The province is promising that this year, the same percentage of British Columbian homes will qualify for the homeowner grant as in 2017.
That's because the threshold has been raised to $1.65 million.
That's up from $1.6 million last year and $1.2 million the year before.
There's a basic $570 homeowner grant to help offset property taxes. It rises to $770 for those living in the north or in a rural area.
Those over 65 years old or who have a disability can receive up to $845. That can increase to $1,045 for those over 65 or with a disability who live in a rural or northern area.
The homeowner-grant program will cost the province $825 million this year.
This news comes on the same day that the Real Estate Board of Greater Vancouver has revealed that the benchmark price for all residential properties is over $1 million in its jurisdiction. One Vancouver homeowner, billionaire Chip Wilson, had his Point Grey mansion assessed at $78.8 million this year.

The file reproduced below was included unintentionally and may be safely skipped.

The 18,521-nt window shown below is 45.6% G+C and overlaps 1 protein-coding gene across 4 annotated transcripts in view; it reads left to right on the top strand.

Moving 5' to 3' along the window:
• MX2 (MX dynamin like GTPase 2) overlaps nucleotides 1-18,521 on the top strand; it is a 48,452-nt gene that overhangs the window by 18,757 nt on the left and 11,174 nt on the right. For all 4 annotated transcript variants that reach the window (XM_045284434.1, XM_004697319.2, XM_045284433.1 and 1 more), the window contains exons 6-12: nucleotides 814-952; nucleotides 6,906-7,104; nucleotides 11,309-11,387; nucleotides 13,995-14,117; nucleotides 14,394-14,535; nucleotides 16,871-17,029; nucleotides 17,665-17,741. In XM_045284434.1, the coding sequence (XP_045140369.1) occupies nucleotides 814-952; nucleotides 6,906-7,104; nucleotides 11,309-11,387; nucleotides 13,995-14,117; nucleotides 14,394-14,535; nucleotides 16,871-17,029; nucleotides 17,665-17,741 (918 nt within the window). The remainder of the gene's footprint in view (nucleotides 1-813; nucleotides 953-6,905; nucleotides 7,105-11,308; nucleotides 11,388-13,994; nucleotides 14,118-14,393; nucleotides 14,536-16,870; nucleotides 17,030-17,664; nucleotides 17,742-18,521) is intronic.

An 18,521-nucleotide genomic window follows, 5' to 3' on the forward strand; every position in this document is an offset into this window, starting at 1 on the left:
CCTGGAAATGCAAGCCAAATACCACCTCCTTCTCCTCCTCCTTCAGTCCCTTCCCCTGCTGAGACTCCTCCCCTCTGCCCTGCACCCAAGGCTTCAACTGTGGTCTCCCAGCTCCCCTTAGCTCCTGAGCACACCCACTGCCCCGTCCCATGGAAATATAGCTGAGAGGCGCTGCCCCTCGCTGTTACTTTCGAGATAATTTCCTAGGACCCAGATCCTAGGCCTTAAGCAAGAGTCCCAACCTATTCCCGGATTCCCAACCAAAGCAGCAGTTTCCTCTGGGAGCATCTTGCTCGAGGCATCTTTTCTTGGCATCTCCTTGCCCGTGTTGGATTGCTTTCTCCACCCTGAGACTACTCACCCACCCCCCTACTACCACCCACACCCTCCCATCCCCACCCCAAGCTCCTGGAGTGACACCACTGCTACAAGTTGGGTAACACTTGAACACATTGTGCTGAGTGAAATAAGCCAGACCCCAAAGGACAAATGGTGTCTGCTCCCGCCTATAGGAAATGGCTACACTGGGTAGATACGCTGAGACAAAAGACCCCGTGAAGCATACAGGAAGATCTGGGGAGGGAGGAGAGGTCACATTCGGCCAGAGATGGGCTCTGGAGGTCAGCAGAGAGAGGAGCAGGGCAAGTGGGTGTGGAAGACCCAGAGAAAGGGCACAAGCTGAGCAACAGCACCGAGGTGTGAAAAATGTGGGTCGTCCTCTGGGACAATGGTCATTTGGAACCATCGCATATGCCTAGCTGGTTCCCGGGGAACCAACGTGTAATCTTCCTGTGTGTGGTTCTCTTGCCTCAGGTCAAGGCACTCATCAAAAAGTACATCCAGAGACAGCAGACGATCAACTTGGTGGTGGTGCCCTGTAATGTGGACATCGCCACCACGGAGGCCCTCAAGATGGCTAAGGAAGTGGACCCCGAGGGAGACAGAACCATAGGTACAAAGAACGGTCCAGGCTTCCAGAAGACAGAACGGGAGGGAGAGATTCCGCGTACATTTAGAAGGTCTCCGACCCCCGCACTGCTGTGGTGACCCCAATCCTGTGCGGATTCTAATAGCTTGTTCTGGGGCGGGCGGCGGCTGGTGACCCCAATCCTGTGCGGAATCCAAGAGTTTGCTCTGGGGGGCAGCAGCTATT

Could tenants be left in the lurch?
During the last election campaign, the B.C. NDP promised a $400 grant to every tenant in the province.
That measure was heavily criticized by then B.C. Liberal leader Christy Clark.
It was never introduced when interim B.C. Liberal Leader, Rich Coleman, was the minister responsible for housing, though he did support a rent-supplement program for 21,000 low-income tenants.
The provincial Shelter Aid for Elderly Renters program provides cash to about 17,000 people over the age of 60 who rent units in the private housing market.
Since the NDP formed a minority government, B.C. Green Leader Andrew Weaver has also declared that he opposes a grant for all renters, which would cost the provincial treasury about $250 million per year.
Weaver has argued that this money could be better spent on other programs.
The B.C. Green leader represents the wealthy constituency of Oak Bay-Gordon Head, which is mostly made up of homeowners.
A 2006 census profile showed that only 27 percent of the residents in Weaver's constituency were tenants, which was lower than the provincial average and far lower than the percentage of tenants in Vancouver.
Given the razor-thin standings in the legislature with 41 New Democrats, three Greens, and 41 B.C. Liberals (not counting the speaker), it remains to be seen if Finance Minister Carole James will be able to win approval for a renters' grant.
James didn't include a renters' grant in her September budget statement, but promised that this rebate will be offered in the future.